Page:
As promised yesterday, I kind of have a basic outline for my new HEMA training plan. What I have here are various phases. There’s no set period of time on how long a phase actually is. It takes as long as it needs to take and possibly even longer because, like most people looking at their training, I’m an idiot sometimes.
Remember, this is gearing an individual up for longsword fighting with an eye toward also performing grappling-style combat as well. That said, there are worse ways someone can get in shape than to follow something similar to this.
However, if you’re training for a completely different sport, don’t be surprised if this approach doesn’t work for you at all. Hell, this is something of an experiment anyway, so don’t be surprised if it doesn’t work for you if you compete in longsword.
So, without further ado…
Phase One: build Work capacity
I’ve let myself get way too out of shape. That means I need to get myself back into shape, obviously.
The problem is, I’m now at a point in my life where Delayed Onset Muscle Soreness can become a real problem, particularly in my legs. I don’t sweat a little bit of soreness, but when walking is problematic, that’s very not good.
That means you either have to suck it up and deal with it or build up to it somewhat slowly.
Frankly, I’ve already been doing that, using air squats multiple times a day and adding just a bit of work each day. I’m basically using the “grease the groove” method to minimize soreness.
It doesn’t eliminate it completely–my glutes at this moment know better–but it does help. As squats are probably the worst offender, that’s where I started focusing my efforts.
I didn’t end there, though. I also started with pushups using a similar approach. Again, I’d let myself go to the point where nothing was there, but am slowing pushing myself back up.
At one point, I was doing 100 pushups a day as part of my workout, and we’re going to see about getting back to that point.
However, calisthenics aren’t the totality of Phase One.
See, if you’re out of shape and need conditioning, it’s probably stupid to try and do something that would make crossfitters puke on day one. You’ll probably never survive it.
So, instead, I’m building up my conditioning a bit at a time through use of battle ropes (review coming), kettlebell movements, and so on.
It’s not much, but it’s a start.
Phase Two: Learning New Movements
While still working on the work capacity from Phase One, the next phase involves learning some new movement patterns. In particular, some kinds of walks that will help mobility–at the moment, I’m focused on the bear crawl, for example–as well as provide some strength benefits.
This would also be the time to try master kettlebell movements I’ve been lacking proficiency on. While I learned the snatch fairly well, there are still a lot of movements I need to work on, this is a good time to learn them.
However, it’s vital that this comes after the training for building work capacity. It can be easy to ignore the training because learning new skills more interesting, more engaging. It’s easy to overdo it on learning the skills and then not have anything left for the workout, either mentally or physically.
The thing is, once I’ve learned the movement, you start incorporating it into what I’m already doing so as to not lose the skill just when you’ve acquired it.
That leads us into…
Phase Three: Conditioning Focus
I’m not going to say strength is unimportant at this point because that would be a lie. However, most people who learn to use a longsword come from one of two places.
The first is more of a fencing focus. These are people who fight in modern HEMA tournaments. These tend to score based on touches and don’t require full-powered blows. More to the point, though, full-power blows aren’t the way things are done. I know of one person who gets in trouble for his powerful strikes.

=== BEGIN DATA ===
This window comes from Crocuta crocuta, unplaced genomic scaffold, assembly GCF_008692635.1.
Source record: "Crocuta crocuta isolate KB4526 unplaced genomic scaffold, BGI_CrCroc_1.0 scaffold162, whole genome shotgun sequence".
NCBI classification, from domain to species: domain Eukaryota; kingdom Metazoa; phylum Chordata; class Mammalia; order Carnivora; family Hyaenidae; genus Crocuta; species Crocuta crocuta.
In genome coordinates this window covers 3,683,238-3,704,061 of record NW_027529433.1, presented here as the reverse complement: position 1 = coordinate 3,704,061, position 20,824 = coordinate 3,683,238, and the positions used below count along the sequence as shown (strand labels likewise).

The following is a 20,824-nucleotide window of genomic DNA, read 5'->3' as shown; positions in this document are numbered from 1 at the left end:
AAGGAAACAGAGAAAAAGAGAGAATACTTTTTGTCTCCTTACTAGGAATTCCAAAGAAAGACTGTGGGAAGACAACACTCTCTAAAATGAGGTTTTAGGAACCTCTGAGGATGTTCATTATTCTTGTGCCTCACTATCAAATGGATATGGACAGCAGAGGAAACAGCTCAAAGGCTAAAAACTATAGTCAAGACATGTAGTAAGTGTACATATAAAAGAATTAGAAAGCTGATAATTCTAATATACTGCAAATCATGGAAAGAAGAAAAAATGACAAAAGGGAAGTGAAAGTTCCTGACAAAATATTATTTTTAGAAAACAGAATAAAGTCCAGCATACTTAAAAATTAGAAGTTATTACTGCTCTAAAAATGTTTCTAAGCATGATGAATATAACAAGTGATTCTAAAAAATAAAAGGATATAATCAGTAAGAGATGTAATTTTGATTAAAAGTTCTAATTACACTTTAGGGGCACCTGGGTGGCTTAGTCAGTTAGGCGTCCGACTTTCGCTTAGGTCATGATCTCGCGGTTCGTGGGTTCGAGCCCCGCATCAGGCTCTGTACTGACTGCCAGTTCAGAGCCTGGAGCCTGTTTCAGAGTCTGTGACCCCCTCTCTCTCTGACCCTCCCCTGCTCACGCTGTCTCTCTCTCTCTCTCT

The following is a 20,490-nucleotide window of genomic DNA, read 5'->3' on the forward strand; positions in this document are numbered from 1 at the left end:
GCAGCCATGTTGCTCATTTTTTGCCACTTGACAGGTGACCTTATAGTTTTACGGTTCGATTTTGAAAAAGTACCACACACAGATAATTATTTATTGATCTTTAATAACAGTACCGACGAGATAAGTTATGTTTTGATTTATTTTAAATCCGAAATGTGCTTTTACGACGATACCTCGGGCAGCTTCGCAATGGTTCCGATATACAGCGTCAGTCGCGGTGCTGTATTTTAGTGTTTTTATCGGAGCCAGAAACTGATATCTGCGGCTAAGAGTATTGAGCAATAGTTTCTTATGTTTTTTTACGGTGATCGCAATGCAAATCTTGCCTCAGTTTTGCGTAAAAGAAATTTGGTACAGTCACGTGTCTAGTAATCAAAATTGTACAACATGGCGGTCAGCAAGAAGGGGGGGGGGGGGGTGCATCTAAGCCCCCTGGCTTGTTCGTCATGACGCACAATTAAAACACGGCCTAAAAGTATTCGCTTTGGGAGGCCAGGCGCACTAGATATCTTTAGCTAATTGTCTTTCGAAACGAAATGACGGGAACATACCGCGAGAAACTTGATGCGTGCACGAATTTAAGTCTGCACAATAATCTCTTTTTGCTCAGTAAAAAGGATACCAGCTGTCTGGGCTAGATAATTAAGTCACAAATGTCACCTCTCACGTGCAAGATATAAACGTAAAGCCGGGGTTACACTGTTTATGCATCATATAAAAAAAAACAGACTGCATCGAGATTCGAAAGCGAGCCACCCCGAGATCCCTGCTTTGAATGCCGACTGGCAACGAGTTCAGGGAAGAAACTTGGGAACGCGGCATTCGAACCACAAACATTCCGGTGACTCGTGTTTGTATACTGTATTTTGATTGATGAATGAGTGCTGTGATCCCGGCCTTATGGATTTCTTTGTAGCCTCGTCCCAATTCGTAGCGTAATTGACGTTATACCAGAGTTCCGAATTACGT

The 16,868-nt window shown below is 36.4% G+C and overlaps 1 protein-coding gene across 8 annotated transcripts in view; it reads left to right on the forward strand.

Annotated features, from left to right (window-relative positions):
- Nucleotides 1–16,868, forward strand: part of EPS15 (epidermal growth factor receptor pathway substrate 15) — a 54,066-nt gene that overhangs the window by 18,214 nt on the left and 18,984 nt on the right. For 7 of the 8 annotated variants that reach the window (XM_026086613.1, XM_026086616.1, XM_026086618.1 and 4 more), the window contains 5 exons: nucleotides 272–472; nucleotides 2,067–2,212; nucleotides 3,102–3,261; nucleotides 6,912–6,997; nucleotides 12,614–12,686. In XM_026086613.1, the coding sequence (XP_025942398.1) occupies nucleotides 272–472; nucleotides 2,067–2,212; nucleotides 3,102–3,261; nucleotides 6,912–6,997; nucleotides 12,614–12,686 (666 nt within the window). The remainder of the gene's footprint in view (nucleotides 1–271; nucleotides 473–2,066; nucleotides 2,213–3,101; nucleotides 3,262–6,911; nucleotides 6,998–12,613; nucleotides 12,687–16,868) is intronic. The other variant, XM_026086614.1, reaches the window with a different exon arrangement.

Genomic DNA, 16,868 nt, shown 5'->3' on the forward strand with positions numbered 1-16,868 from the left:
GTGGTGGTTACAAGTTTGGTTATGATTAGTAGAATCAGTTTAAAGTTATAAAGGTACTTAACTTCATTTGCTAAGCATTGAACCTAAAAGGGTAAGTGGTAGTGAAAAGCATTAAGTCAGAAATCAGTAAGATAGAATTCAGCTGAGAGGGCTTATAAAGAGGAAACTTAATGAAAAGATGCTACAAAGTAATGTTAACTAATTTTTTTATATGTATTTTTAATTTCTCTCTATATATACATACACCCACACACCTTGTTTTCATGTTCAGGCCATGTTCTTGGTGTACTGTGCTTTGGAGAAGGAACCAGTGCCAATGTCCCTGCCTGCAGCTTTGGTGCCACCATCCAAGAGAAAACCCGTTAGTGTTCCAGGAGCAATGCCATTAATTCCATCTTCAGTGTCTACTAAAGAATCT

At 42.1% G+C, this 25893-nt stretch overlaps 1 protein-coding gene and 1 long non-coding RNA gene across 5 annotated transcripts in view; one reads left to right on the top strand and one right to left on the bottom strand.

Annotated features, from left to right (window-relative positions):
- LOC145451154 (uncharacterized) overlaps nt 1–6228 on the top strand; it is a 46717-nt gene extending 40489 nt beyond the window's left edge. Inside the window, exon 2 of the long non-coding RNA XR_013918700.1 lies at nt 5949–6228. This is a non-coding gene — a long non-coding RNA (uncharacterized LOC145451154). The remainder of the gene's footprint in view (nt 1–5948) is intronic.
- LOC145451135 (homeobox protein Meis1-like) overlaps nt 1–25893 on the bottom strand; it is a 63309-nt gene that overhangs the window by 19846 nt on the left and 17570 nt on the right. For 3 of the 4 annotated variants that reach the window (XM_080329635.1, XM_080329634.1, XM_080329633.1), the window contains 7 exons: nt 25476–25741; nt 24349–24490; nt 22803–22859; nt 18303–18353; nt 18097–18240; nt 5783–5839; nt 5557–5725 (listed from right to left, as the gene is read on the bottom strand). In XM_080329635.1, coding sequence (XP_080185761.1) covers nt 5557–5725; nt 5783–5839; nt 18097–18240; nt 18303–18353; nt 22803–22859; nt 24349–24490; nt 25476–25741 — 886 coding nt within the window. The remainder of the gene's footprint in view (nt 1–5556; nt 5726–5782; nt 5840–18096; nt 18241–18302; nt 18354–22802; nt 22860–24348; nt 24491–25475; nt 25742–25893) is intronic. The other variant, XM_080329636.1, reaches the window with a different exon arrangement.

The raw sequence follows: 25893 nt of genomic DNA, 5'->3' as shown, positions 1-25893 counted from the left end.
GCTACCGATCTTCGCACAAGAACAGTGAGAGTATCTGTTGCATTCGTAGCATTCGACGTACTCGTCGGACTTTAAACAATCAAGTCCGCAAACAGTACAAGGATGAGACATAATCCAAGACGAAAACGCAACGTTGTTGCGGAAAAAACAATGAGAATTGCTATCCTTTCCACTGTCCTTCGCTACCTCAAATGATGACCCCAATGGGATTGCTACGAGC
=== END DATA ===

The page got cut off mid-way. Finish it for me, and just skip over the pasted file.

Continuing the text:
For these folks–I tend to refer to them as fencers–may need to develop some power, but they need conditioning more than anything else.
The other approach is more power focused. These are full-powered blows that have to be delivered with enough umph to count. I’ll refer to these people as fighters.
Now, it would seem that fighters need to be a lot stronger, and that may be true. However, much of a fighter’s power comes not from how much they can bench, but from their kinesthetics. In other words, it comes from body mechanics, not pure force.
As a result, strength isn’t the most vital component for folks with a longsword.
As a result, the focus needs to be on conditioning first and foremost, but it needs to be handled in a way that also lays the groundwork for the next phase.
What the plan is here is to take all those new movements and put them together as parts of a circuit.
See, strength and conditioning coach Dan John likes to say “the warmup is the workout.”
For a long time, I didn’t really grok what that meant. I mean, if the warmup is the workout, then do you just quit after it’s done? Only, I realized that’s not quite true.
I may be getting this wrong, but for John, the warmup is the time to develop general physical preparedness, or GPP. You can build up a baseline of both strength and conditioning there, then use the rest of the workout to build whatever else you need, be it technical skills or absolute strength.
Here’s an example of one of a warmup that Dan John has used, apparently.
• Waiter Walks/Suitcase Walks/Heartbeat Walk
• Light Goblet Squats / Hip Flexor Stretch “Make Space”
• Plank (Superman and One Leg Variations)
• Windmill Movements (Get Up Series)
• Bootstrapper Squats “Spread the Load”
• Pushup Position Planks (Superman and One Leg Variations)
• Bootstrapper Squats “Pry Loose”
• Horizontal Shrugs “Relax into Stretch”
• Maxercist Rows “Strength is a Skill”
• Parked One Arm Rows
• Alligator Push Ups Tic-tock-tic-tock…
• RDL Stretch/Timed Pushups/ RDL Stretch/Timed Pushup
• Heartbeat Squats
• Half Turkish Get ups using the elbow as a lever
• Dead Bugs: Resurrected Dead Bugs, Floor Wipers, and Deadbugs with a Heart Beat..16 each